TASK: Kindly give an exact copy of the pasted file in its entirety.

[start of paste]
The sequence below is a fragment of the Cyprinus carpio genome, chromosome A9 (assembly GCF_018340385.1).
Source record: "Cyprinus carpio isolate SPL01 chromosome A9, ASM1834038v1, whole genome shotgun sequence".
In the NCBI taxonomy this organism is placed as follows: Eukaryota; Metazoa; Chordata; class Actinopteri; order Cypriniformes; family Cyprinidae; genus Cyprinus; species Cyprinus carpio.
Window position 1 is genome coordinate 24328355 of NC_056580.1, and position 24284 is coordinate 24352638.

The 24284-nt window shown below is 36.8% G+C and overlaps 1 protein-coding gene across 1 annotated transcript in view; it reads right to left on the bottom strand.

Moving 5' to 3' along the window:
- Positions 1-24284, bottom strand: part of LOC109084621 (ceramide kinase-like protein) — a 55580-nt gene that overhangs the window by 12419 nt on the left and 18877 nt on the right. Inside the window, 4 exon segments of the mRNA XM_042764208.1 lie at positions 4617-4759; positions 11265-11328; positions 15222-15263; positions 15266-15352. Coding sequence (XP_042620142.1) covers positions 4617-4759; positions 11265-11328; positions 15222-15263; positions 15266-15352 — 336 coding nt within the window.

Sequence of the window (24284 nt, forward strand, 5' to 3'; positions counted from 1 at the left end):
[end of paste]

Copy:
The sequence below is a fragment of the Cyprinus carpio genome, chromosome A9 (assembly GCF_018340385.1).
Source record: "Cyprinus carpio isolate SPL01 chromosome A9, ASM1834038v1, whole genome shotgun sequence".
In the NCBI taxonomy this organism is placed as follows: Eukaryota; Metazoa; Chordata; class Actinopteri; order Cypriniformes; family Cyprinidae; genus Cyprinus; species Cyprinus carpio.
Window position 1 is genome coordinate 24328355 of NC_056580.1, and position 24284 is coordinate 24352638.

The 24284-nt window shown below is 36.8% G+C and overlaps 1 protein-coding gene across 1 annotated transcript in view; it reads right to left on the bottom strand.

Moving 5' to 3' along the window:
- Positions 1-24284, bottom strand: part of LOC109084621 (ceramide kinase-like protein) — a 55580-nt gene that overhangs the window by 12419 nt on the left and 18877 nt on the right. Inside the window, 4 exon segments of the mRNA XM_042764208.1 lie at positions 4617-4759; positions 11265-11328; positions 15222-15263; positions 15266-15352. Coding sequence (XP_042620142.1) covers positions 4617-4759; positions 11265-11328; positions 15222-15263; positions 15266-15352 — 336 coding nt within the window.

Sequence of the window (24284 nt, forward strand, 5' to 3'; positions counted from 1 at the left end):